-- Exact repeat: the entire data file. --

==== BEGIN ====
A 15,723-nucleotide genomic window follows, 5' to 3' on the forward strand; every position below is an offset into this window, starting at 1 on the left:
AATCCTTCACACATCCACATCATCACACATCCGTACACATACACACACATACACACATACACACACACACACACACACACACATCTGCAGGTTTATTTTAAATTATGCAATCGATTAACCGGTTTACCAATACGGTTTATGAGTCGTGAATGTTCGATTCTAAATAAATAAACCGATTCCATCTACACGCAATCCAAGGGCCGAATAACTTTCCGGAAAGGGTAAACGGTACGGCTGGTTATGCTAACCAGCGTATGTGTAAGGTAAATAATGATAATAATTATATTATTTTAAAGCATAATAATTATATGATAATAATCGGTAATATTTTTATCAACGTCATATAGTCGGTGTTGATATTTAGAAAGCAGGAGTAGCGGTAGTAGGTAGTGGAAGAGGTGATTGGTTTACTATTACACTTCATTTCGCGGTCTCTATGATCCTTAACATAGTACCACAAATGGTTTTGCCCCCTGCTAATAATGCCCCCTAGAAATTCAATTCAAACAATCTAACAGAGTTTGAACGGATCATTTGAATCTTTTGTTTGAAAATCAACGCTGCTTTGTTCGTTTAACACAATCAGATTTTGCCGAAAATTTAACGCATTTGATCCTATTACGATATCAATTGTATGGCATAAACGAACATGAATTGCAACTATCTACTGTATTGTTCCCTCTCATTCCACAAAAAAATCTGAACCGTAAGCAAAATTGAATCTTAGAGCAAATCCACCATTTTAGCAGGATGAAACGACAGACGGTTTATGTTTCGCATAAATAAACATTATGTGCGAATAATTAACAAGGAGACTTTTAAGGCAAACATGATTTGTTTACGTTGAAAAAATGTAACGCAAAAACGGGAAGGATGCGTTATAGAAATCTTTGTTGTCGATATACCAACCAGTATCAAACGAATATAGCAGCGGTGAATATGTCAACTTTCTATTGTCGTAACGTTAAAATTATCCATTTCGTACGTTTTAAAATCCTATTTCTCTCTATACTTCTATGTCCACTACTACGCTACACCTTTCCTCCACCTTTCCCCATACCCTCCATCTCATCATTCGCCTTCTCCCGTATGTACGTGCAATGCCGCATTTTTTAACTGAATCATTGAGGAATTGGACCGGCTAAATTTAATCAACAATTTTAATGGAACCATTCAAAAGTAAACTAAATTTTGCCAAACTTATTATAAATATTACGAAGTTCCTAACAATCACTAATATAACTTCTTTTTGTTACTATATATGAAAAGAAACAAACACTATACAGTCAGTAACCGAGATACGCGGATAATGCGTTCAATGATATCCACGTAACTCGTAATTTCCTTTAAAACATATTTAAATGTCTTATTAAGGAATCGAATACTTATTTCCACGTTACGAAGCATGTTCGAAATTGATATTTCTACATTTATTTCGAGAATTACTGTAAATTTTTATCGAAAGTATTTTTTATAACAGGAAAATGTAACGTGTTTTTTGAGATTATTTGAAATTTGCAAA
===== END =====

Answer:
A 15,723-nucleotide genomic window follows, 5' to 3' on the forward strand; every position below is an offset into this window, starting at 1 on the left:
AATCCTTCACACATCCACATCATCACACATCCGTACACATACACACACATACACACATACACACACACACACACACACACACATCTGCAGGTTTATTTTAAATTATGCAATCGATTAACCGGTTTACCAATACGGTTTATGAGTCGTGAATGTTCGATTCTAAATAAATAAACCGATTCCATCTACACGCAATCCAAGGGCCGAATAACTTTCCGGAAAGGGTAAACGGTACGGCTGGTTATGCTAACCAGCGTATGTGTAAGGTAAATAATGATAATAATTATATTATTTTAAAGCATAATAATTATATGATAATAATCGGTAATATTTTTATCAACGTCATATAGTCGGTGTTGATATTTAGAAAGCAGGAGTAGCGGTAGTAGGTAGTGGAAGAGGTGATTGGTTTACTATTACACTTCATTTCGCGGTCTCTATGATCCTTAACATAGTACCACAAATGGTTTTGCCCCCTGCTAATAATGCCCCCTAGAAATTCAATTCAAACAATCTAACAGAGTTTGAACGGATCATTTGAATCTTTTGTTTGAAAATCAACGCTGCTTTGTTCGTTTAACACAATCAGATTTTGCCGAAAATTTAACGCATTTGATCCTATTACGATATCAATTGTATGGCATAAACGAACATGAATTGCAACTATCTACTGTATTGTTCCCTCTCATTCCACAAAAAAATCTGAACCGTAAGCAAAATTGAATCTTAGAGCAAATCCACCATTTTAGCAGGATGAAACGACAGACGGTTTATGTTTCGCATAAATAAACATTATGTGCGAATAATTAACAAGGAGACTTTTAAGGCAAACATGATTTGTTTACGTTGAAAAAATGTAACGCAAAAACGGGAAGGATGCGTTATAGAAATCTTTGTTGTCGATATACCAACCAGTATCAAACGAATATAGCAGCGGTGAATATGTCAACTTTCTATTGTCGTAACGTTAAAATTATCCATTTCGTACGTTTTAAAATCCTATTTCTCTCTATACTTCTATGTCCACTACTACGCTACACCTTTCCTCCACCTTTCCCCATACCCTCCATCTCATCATTCGCCTTCTCCCGTATGTACGTGCAATGCCGCATTTTTTAACTGAATCATTGAGGAATTGGACCGGCTAAATTTAATCAACAATTTTAATGGAACCATTCAAAAGTAAACTAAATTTTGCCAAACTTATTATAAATATTACGAAGTTCCTAACAATCACTAATATAACTTCTTTTTGTTACTATATATGAAAAGAAACAAACACTATACAGTCAGTAACCGAGATACGCGGATAATGCGTTCAATGATATCCACGTAACTCGTAATTTCCTTTAAAACATATTTAAATGTCTTATTAAGGAATCGAATACTTATTTCCACGTTACGAAGCATGTTCGAAATTGATATTTCTACATTTATTTCGAGAATTACTGTAAATTTTTATCGAAAGTATTTTTTATAACAGGAAAATGTAACGTGTTTTTTGAGATTATTTGAAATTTGCAAA